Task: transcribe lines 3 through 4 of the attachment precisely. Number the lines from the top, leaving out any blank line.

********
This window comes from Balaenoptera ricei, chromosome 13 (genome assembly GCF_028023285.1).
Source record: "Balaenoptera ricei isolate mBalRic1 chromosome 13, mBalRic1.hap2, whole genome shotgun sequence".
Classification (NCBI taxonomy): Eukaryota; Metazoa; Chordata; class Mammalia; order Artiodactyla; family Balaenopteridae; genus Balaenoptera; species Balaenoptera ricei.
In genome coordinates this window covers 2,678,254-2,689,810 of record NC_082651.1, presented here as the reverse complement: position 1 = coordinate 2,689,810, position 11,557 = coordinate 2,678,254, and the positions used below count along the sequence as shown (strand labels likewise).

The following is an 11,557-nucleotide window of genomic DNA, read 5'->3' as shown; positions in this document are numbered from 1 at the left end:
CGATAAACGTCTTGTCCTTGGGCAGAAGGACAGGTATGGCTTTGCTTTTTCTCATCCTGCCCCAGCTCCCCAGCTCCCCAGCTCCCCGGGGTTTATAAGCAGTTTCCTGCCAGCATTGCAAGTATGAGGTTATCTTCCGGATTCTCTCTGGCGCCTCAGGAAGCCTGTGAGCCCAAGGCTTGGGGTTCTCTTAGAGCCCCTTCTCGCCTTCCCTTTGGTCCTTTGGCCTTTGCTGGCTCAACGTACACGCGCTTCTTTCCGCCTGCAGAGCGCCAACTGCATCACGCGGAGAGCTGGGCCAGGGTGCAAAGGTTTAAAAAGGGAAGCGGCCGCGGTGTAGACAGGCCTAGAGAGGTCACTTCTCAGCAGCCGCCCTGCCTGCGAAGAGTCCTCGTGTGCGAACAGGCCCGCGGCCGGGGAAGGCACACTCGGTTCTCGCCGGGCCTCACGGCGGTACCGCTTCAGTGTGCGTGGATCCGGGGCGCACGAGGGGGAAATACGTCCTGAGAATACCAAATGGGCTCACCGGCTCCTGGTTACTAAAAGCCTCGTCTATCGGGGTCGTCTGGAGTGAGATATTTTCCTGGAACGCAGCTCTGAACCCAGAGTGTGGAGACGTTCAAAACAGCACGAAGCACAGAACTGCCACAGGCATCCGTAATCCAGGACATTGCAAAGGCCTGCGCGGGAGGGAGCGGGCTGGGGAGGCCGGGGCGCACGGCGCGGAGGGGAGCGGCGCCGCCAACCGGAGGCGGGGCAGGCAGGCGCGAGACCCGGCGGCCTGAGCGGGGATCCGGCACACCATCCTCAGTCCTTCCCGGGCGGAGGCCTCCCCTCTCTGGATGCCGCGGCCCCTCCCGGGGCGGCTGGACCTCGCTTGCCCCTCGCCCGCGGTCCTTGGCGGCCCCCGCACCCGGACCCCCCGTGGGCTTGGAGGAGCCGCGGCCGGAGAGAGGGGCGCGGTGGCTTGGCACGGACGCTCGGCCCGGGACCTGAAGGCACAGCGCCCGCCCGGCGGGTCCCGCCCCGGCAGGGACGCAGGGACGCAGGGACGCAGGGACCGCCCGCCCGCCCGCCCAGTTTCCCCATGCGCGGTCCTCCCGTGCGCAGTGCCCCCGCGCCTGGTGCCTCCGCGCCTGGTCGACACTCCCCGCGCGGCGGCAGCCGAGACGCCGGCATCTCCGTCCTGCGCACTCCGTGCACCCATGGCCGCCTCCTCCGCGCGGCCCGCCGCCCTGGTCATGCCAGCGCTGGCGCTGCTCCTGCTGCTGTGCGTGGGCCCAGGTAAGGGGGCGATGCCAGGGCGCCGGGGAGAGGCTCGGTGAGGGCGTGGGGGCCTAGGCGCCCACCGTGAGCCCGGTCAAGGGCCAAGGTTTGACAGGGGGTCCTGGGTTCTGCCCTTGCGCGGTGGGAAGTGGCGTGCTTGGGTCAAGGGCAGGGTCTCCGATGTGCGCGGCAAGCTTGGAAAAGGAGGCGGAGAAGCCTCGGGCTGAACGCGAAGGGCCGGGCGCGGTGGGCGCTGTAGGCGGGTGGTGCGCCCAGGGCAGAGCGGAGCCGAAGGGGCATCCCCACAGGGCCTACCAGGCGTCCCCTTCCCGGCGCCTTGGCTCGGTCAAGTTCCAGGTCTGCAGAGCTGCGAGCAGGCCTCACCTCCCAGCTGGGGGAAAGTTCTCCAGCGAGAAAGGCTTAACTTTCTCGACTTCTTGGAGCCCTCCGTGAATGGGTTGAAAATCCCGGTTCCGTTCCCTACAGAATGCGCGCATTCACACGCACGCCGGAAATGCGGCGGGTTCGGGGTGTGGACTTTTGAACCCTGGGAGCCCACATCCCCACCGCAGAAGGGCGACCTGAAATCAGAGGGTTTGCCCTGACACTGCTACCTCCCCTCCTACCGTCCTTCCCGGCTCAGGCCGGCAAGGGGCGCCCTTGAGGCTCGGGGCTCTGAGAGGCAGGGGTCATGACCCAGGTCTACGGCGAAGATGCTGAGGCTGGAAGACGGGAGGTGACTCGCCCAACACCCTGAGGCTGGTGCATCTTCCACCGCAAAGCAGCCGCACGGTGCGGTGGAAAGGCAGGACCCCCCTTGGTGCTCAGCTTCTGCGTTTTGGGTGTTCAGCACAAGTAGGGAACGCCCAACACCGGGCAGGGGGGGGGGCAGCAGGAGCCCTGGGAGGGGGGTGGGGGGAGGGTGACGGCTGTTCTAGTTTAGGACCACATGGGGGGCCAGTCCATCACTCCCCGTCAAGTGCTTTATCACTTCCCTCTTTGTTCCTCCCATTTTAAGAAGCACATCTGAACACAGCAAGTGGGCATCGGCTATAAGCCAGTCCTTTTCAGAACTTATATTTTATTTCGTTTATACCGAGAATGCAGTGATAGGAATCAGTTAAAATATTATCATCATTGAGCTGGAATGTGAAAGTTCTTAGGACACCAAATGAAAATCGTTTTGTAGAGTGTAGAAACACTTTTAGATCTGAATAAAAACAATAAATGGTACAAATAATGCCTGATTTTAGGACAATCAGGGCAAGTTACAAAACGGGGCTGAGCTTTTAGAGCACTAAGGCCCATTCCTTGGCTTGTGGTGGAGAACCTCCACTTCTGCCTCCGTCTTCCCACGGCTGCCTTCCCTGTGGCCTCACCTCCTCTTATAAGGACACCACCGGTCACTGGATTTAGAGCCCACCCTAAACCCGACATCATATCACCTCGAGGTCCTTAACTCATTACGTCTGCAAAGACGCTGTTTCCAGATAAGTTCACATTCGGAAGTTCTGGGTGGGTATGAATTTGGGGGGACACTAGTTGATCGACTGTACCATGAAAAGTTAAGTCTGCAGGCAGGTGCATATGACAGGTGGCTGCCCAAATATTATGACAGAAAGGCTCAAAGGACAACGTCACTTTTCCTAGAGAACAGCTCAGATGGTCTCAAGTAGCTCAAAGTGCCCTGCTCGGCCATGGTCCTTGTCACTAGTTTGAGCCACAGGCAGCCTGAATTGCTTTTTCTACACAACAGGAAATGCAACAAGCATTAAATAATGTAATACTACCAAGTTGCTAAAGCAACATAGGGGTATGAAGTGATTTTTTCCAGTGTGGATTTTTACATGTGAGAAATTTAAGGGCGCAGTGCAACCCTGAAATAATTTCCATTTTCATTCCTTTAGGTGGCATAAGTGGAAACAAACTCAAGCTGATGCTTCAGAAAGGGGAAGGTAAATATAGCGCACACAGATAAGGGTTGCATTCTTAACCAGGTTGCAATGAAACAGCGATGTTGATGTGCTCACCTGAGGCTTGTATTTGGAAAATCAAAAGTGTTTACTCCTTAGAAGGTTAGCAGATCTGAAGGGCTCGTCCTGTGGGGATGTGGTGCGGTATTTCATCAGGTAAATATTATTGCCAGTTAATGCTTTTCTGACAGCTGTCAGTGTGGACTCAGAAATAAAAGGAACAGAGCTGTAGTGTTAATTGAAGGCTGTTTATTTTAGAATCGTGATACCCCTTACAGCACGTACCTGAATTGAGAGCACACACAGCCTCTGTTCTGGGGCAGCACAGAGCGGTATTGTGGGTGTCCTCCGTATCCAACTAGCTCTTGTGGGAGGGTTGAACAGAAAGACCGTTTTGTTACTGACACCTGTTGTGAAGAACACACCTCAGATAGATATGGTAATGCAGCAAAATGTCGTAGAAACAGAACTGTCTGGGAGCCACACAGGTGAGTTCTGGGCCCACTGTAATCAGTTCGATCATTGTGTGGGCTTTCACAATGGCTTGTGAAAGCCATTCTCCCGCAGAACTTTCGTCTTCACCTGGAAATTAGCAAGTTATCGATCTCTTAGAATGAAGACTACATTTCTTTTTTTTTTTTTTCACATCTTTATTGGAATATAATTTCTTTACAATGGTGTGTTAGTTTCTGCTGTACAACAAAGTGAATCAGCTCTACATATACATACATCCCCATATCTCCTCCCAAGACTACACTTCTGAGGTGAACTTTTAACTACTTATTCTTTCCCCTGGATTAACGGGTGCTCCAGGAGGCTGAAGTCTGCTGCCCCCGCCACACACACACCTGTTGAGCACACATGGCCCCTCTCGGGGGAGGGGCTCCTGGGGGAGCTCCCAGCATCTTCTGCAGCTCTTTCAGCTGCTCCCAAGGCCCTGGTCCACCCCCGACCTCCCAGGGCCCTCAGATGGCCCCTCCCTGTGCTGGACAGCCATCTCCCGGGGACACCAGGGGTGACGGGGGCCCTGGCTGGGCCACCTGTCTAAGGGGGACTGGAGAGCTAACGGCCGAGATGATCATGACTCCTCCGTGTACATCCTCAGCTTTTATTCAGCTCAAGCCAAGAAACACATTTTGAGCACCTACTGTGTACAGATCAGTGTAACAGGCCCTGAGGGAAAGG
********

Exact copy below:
Classification (NCBI taxonomy): Eukaryota; Metazoa; Chordata; class Mammalia; order Artiodactyla; family Balaenopteridae; genus Balaenoptera; species Balaenoptera ricei.
In genome coordinates this window covers 2,678,254-2,689,810 of record NC_082651.1, presented here as the reverse complement: position 1 = coordinate 2,689,810, position 11,557 = coordinate 2,678,254, and the positions used below count along the sequence as shown (strand labels likewise).